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Short Ribs Tamarind Peanut Teriyaki Purple Yam Jasmine Sweet Potato.

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Passionate Mint. Passion puree, mint leaves, honey. This is love in every sip.

(9) Mocktails and other drinks complement the entire dining experience. 

The Passionate Mint was so refresh while Asian Mystery (the mango with chili) was more than interesting; it’s seductive actually!

 

(10)  Spontaneity from starters to main dishes and desserts.

One may find it overly sweet but then again, creativity weighed more on my list. Imagine white chocolate as the egg white, and passion fruit jelly as the yolk. Who would’ve thought that a classic breakfast combo of eggs and bacon strips can be recreated into sweet endings? The chef and his culinary team were consistent and spontaneously witty from the start to finish!
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Bacon, Egg, Chips. Chef  Zaw Special.  That’s my dessert plate. DESSERT PLATE, YEAH!!!

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A corner at the lobby of Auris Plaza Hotel.

It’s difficult to beat the winning formula of satisfying your diners with discriminating taste, serving them with tasteful dishes and unforgettable dining experience via impeccable service, in a restaurant with sophisticated ambiance. Diners will surely spread the word about their pleasant gastronomic experience like an uncontrolled epidemic, without force and coercion.

Thumbs up to Zuri Restaurant! Thank you for inviting us!

ZURI RESTAURANT | AURIS PLAZA HOTEL, AL BARSHA, DUBAI  website : http://www.auris-hotels.com/en/auris-plaza-hotel/ | phone : +971 4 455 4800 | E-mail : reservation.plaza@auris-hotels.com

 
02
Nov
14

SHAYAN RESTAURANT IN DEIRA, DUBAI

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Cheers to Al Ghurair Rayhaan and Al Ghurair Arjaan by Rotana for hosting a Press and Bloggers Gathering!

It has been eight months since I arrived in Dubai which only means, it has been eight months of being exposed to diversities in cultures, people, religion and yes, cuisine! Among the many dishes available and made authentic by local and foreign chefs in this cosmopolitan city, the Iranian or Persian cuisine is one of the most fascinating.  And best place to sample it? SHAYAN RESTAURANT in AL GHURAIR BY ROTANA in Deira, Dubai.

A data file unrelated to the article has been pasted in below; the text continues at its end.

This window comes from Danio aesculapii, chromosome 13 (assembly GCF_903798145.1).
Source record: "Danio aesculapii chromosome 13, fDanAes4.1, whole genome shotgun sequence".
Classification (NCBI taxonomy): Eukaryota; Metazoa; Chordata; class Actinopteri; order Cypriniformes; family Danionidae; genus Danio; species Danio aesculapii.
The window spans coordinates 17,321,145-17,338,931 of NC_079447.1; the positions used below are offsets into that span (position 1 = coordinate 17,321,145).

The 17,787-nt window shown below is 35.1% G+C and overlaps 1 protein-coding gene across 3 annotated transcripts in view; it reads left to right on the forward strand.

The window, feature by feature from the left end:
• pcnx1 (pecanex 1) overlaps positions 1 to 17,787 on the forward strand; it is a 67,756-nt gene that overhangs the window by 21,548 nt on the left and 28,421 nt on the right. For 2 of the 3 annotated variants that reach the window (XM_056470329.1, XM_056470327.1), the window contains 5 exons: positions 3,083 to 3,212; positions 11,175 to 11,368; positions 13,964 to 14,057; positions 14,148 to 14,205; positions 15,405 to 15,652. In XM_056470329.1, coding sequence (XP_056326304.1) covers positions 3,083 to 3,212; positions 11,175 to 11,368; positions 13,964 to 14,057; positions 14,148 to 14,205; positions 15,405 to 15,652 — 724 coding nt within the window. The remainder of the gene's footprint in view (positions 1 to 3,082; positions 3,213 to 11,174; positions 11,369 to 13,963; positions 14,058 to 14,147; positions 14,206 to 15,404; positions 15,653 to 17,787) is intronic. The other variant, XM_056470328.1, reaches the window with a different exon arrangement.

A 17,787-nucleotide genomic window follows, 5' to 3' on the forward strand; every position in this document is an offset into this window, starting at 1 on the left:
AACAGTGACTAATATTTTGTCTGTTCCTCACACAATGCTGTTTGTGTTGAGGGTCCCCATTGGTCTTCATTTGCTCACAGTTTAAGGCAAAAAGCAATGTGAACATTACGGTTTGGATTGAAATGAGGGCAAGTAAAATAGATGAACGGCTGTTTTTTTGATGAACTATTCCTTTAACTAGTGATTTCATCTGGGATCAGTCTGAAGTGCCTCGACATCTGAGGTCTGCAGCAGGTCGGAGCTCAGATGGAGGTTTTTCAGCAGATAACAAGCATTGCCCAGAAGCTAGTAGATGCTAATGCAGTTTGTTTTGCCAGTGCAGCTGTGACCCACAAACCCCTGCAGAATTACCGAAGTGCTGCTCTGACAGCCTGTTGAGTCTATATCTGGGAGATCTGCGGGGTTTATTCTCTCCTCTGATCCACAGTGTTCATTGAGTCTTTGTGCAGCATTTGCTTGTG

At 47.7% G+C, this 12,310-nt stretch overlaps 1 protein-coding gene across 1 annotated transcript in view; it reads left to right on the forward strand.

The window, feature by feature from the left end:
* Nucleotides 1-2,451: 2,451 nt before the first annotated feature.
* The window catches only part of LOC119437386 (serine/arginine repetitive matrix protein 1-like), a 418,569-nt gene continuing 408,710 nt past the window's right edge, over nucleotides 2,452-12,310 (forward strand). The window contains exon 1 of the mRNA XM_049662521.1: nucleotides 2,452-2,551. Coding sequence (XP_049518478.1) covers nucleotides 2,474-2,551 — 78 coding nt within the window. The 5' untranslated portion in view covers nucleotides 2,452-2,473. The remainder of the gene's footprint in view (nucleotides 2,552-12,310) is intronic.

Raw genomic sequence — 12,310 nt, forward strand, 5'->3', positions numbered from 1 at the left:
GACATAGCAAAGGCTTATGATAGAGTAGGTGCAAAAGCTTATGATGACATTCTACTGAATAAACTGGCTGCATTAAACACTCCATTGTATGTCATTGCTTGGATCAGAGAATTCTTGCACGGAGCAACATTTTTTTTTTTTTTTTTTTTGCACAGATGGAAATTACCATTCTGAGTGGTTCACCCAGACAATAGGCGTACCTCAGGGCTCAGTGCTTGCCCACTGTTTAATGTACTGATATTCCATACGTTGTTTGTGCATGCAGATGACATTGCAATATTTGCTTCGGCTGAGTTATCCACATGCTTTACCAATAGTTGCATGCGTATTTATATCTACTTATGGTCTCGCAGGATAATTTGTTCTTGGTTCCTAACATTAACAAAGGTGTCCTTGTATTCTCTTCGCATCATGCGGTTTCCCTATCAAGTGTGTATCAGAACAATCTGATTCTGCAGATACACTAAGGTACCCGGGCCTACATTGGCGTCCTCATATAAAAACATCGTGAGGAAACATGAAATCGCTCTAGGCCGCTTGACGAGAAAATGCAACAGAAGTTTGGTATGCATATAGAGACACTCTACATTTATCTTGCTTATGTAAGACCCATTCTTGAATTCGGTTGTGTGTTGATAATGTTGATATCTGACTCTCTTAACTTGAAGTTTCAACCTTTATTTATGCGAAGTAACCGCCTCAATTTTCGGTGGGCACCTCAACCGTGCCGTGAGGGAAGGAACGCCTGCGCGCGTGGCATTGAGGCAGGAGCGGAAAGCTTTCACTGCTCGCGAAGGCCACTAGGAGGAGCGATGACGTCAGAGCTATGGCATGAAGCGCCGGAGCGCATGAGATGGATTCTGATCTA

I was fortunately invited to attend a Press and Bloggers Gathering hosted by Shayan Restaurant, and even luckier to treat my discriminating palates to a succulent taste of Iranian cuisine.  The night was filled with new introduction. First time to meet famous and established Dubai-based bloggers and press people, first time to dine while listening to soothing music played on traditional string instrument called, Santoor, and first time for my taste buds to be introduced to Iranian menu beyond skewered kebabs.

With elegant and modern interiors, yet casual and friendly atmosphere, quick and attentive service, most of all, interestingly good Persian food, Shayan Restaurant easily earned a spot on my personal list, as one of the best dining places in this emirate.

What did we sample?

Cold Mezzah, Sabzi platter was served generously…

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SABZI PLATTER : Lettuce, cucumber, radish, spring onion, mint leaves, cherry tomato and feta cheese.

Dip it, dunk it onto :

ZEYTOON PARVARDEH- green olives, walnut dressing and pomegranate.

MASTO KHIYAR – yogurt, cucumber and raisins.

  
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ASH  E RESHTEH – Traditional Persian Soup with noodles, mint, onions and topped with whey.

As Hot Mezzeh, the following authentic Iranian dishes landed on our table…
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SALAD SHIRAZI on the left, and KASHK E BADEMJAN on the right. Tongue-tied? Fine. It’s tasteful anyway!

KASHK E BADEMJAN -fried eggplant mixed with special aged curd, seasoned with traditional spices.

MIRZA GHASEMI -grilled eggplant mixed with fried egg and tomato.

SALAD SHIRAZI -traditional salad, mixed with cucumber, onion, virgin olive oil and lime juice.

The main dishes consist of …

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JOOJEH KABAB BEDONE OSTOKHAN – skewer of marinated chicken on the bone with saffron sauce.